Abstract Title

Methods of Voltage Amplification for Magnetostrictive Energy Harvesters

Additional Funding Sources

The project described was supported by the National Science Foundation via the Research Experience for Undergraduates Site: Materials for Society (Award Nos. DMR 1658076 and 1950305) and by Boise State University.

Abstract

Vibrational energy harvesting is an emergent technology that uses vibrations to generate electrical energy using piezoelectric or magnetostrictive materials. In the case of magnetostrictive materials, mechanical stress causes the material to generate a magnetic field which can induce an electrical current in a pickup coil. This project takes the output voltage from the pickup coil and seeks to provide a usable DC voltage. Two circuits were used to attempt this, a transformer leading into a voltage rectifier or a voltage multiplication circuit leading into a DC voltage booster. The transformer was used to increase the AC coil voltage to a level where the rectifier chip could activate and output a DC voltage. Voltage multiplication circuits using diodes and capacitors, called Cockcroft-Walton generator circuits, can ideally have a DC output higher than the peak AC input voltage. A four times multiplier worked well, giving off a low, near DC voltage. DC amplification was tested with a demo board intended to increase low voltage DC to a variable DC output. In testing this board by itself, it worked to boost DC voltage and power a 2V LED. Running either of the circuits off of the beam and pickup coil was ineffective due to the total input impedance of the circuits. Results show that the circuits work when powered by a function generator, meaning that a more powerful beam and pickup coil setup is necessary.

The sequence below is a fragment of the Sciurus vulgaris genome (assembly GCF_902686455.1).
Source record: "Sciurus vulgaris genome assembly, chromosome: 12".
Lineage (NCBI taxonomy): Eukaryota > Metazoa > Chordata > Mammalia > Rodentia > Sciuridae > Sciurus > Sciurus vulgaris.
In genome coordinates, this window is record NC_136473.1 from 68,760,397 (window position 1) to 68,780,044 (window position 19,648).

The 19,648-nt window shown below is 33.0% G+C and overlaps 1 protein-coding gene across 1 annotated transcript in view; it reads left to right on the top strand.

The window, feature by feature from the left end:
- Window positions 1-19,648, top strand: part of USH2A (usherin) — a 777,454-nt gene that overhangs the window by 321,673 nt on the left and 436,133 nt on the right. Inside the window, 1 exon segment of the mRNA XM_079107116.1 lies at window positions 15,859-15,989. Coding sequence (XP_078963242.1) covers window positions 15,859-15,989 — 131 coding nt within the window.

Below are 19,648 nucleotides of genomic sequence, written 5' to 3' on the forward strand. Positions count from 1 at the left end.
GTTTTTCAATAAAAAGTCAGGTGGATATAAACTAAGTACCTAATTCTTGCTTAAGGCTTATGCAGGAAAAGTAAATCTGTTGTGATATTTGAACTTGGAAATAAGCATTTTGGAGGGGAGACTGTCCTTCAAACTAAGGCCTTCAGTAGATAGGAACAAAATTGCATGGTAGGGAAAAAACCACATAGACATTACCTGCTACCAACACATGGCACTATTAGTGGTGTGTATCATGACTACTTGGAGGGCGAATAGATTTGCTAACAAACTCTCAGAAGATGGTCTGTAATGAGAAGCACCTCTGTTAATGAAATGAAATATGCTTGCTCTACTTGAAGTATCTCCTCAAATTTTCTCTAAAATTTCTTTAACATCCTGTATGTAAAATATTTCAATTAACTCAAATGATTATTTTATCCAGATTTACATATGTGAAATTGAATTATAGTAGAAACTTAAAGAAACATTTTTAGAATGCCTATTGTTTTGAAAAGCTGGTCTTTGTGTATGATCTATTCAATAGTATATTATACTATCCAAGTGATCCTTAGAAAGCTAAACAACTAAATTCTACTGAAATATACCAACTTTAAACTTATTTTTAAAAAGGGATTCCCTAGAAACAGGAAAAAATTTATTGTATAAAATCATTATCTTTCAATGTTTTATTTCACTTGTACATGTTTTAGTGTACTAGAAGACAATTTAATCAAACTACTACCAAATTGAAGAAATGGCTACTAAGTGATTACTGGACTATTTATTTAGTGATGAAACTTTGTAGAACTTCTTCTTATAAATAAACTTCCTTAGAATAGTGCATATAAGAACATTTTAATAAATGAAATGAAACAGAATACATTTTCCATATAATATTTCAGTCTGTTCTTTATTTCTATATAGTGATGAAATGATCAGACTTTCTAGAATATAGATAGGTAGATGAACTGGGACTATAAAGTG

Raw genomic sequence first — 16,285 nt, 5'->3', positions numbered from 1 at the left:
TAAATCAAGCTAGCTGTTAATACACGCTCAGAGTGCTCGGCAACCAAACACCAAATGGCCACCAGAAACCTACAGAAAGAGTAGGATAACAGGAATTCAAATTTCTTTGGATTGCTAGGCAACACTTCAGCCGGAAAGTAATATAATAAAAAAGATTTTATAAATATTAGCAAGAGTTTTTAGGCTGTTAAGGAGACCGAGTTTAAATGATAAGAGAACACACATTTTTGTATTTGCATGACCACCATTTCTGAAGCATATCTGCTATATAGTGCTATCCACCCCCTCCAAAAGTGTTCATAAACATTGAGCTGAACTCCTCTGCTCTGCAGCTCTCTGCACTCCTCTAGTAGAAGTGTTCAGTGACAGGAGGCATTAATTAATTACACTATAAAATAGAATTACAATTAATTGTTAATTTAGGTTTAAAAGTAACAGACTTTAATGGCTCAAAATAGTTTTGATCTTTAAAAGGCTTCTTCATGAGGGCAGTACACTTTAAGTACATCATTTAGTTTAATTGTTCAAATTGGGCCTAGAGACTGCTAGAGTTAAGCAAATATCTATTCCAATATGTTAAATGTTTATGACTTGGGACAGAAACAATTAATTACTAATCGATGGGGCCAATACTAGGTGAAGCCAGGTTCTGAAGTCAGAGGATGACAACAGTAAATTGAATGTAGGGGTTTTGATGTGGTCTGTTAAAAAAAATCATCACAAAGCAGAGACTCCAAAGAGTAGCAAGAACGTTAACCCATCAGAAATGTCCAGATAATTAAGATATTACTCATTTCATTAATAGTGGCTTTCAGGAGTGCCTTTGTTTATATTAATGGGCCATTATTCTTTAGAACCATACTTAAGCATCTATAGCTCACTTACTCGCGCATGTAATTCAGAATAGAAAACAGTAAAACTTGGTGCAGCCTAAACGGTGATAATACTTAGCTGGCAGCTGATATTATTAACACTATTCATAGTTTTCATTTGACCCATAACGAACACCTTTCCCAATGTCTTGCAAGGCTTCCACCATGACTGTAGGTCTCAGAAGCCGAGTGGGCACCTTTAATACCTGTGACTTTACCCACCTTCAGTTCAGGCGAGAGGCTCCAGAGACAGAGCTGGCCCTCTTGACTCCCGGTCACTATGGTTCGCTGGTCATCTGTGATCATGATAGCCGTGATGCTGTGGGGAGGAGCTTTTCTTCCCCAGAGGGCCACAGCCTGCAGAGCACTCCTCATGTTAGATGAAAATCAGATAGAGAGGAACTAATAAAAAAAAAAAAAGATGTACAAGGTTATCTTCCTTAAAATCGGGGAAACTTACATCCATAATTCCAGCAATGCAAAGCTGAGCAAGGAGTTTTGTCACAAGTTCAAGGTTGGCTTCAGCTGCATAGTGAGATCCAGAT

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Methods of Voltage Amplification for Magnetostrictive Energy Harvesters

Vibrational energy harvesting is an emergent technology that uses vibrations to generate electrical energy using piezoelectric or magnetostrictive materials. In the case of magnetostrictive materials, mechanical stress causes the material to generate a magnetic field which can induce an electrical current in a pickup coil. This project takes the output voltage from the pickup coil and seeks to provide a usable DC voltage. Two circuits were used to attempt this, a transformer leading into a voltage rectifier or a voltage multiplication circuit leading into a DC voltage booster. The transformer was used to increase the AC coil voltage to a level where the rectifier chip could activate and output a DC voltage. Voltage multiplication circuits using diodes and capacitors, called Cockcroft-Walton generator circuits, can ideally have a DC output higher than the peak AC input voltage. A four times multiplier worked well, giving off a low, near DC voltage. DC amplification was tested with a demo board intended to increase low voltage DC to a variable DC output. In testing this board by itself, it worked to boost DC voltage and power a 2V LED. Running either of the circuits off of the beam and pickup coil was ineffective due to the total input impedance of the circuits. Results show that the circuits work when powered by a function generator, meaning that a more powerful beam and pickup coil setup is necessary.